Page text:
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Stock market fluctuations and the term structure

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  • Chunsheng Zhou

Abstract

This paper uses the term structure of interest rates to explain the variations of stock prices and stock returns. It shows that interest rates have an important impact on stock returns, especially at long horizons. The hypothesis that expected stock returns move one-for-one with ex ante interest rates, which has been rejected strongly in other studies using short horizon data, is supported by long horizon data. The paper proposes, for the first time, a single measure---the present value of forward interest rates---to summarize the information of the term structure that is useful in characterizing the comovements of the equity market and the bond market, and finds that such a single measure explains a significant part of variation in dividend-price ratios. The paper also suggests that the high volatility of the stock market is related to the high volatility of long-term bond yields and may be accounted for by changing forecasts of discount rates. The findings of this paper are quite different from the typical findings of the previous work and may provide a reasonable economic explanation for the predictability of long-horizon stock returns.

Suggested Citation

  • Chunsheng Zhou, 1996. "Stock market fluctuations and the term structure," Finance and Economics Discussion Series 96-3, Board of Governors of the Federal Reserve System (U.S.).
  • Handle: RePEc:fip:fedgfe:96-3
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    File URL: http://www.federalreserve.gov/pubs/feds/1996/199603/199603abs.html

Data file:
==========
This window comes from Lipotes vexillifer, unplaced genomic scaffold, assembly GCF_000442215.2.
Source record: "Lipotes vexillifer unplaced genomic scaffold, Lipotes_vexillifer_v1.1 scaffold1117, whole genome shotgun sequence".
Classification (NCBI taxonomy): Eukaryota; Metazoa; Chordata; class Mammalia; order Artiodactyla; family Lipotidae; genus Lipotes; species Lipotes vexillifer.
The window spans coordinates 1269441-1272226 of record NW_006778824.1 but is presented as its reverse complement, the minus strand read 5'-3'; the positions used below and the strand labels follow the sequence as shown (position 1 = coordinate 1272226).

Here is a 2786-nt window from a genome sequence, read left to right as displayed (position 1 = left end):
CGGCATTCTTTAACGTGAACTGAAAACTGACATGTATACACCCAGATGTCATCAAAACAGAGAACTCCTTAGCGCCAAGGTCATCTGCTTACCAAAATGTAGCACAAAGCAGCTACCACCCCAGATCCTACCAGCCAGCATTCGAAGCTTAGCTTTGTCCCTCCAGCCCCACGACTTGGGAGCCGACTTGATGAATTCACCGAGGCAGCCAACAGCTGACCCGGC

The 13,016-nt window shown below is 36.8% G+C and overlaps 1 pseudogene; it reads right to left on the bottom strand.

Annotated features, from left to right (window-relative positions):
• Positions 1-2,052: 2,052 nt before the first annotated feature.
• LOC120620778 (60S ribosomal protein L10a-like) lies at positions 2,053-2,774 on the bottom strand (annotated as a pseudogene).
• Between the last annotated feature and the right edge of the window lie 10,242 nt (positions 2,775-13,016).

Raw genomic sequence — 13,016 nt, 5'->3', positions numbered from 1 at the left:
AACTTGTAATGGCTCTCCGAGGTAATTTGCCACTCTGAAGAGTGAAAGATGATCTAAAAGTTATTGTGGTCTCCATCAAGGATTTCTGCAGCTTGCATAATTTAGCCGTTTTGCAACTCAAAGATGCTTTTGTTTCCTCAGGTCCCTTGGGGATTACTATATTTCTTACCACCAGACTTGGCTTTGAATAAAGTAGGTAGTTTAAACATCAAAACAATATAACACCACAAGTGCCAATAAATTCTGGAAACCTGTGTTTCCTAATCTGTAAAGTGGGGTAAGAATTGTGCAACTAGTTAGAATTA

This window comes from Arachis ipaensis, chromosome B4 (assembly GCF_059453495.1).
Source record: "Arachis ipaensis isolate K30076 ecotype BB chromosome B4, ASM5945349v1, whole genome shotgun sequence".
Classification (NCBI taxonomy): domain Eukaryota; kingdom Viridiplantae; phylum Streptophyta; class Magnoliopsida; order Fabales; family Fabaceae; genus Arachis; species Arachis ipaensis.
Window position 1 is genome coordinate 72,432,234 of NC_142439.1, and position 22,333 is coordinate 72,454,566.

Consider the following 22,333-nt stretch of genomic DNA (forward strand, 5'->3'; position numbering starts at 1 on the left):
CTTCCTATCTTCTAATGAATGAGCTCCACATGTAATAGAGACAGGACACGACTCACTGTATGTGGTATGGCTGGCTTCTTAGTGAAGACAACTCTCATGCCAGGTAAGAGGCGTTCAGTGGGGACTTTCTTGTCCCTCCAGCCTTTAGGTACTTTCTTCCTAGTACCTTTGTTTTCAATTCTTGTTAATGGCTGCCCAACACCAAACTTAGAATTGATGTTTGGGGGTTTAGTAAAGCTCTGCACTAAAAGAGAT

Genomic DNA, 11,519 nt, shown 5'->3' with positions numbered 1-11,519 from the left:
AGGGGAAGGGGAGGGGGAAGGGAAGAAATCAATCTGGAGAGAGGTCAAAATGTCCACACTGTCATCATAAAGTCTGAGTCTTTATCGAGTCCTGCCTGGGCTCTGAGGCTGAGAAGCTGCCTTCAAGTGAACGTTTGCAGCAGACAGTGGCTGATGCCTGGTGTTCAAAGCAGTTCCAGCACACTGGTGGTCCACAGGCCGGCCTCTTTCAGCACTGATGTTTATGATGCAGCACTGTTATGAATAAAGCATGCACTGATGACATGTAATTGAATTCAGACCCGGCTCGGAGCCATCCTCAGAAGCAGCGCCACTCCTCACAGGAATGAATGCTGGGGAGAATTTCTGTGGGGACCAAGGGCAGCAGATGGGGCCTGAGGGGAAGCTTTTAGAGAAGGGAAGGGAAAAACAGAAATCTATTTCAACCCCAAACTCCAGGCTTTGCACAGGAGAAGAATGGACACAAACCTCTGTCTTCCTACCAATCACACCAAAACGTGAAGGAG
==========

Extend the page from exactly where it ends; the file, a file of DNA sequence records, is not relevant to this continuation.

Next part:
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    References listed on IDEAS

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    Cited by:

    1. Cifarelli, Giulio & Paladino, Giovanna, 2005. "Volatility linkages across three major equity markets: A financial arbitrage approach," Journal of International Money and Finance, Elsevier, vol. 24(3), pages 413-439, April.
    2. Marco Aiolfi & Carlo Ambrogio Favero, "undated". "Model Uncertainty, Thick Modelling and the predictability of Stock Returns," Working Papers 221, IGIER (Innocenzo Gasparini Institute for Economic Research), Bocconi University.
    3. Cowan, Adrian M. & Joutz, Frederick L., 2006. "An unobserved component model of asset pricing across financial markets," International Review of Financial Analysis, Elsevier, vol. 15(1), pages 86-107.
    4. Evgenidis, Anastasios & Tsagkanos, Athanasios & Siriopoulos, Costas, 2017. "Towards an asymmetric long run equilibrium between stock market uncertainty and the yield spread. A threshold vector error correction approach," Research in International Business and Finance, Elsevier, vol. 39(PA), pages 267-279.
    5. Kim, Sangbae & In, Francis, 2007. "On the relationship between changes in stock prices and bond yields in the G7 countries: Wavelet analysis," Journal of International Financial Markets, Institutions and Money, Elsevier, vol. 17(2), pages 167-179, April.
    6. Aloui, Chaker & Hammoudeh, Shawkat & Hamida, Hela Ben, 2015. "Co-movement between sharia stocks and sukuk in the GCC markets: A time-frequency analysis," Journal of International Financial Markets, Institutions and Money, Elsevier, vol. 34(C), pages 69-79.
    7. Laopodis, Nikiforos T., 2009. "Fiscal policy and stock market efficiency: Evidence for the United States," The Quarterly Review of Economics and Finance, Elsevier, vol. 49(2), pages 633-650, May.
    8. Li, Matthew C., 2016. "US term structure and international stock market volatility: The role of the expectations factor and the maturity premium," Journal of International Financial Markets, Institutions and Money, Elsevier, vol. 41(C), pages 1-15.

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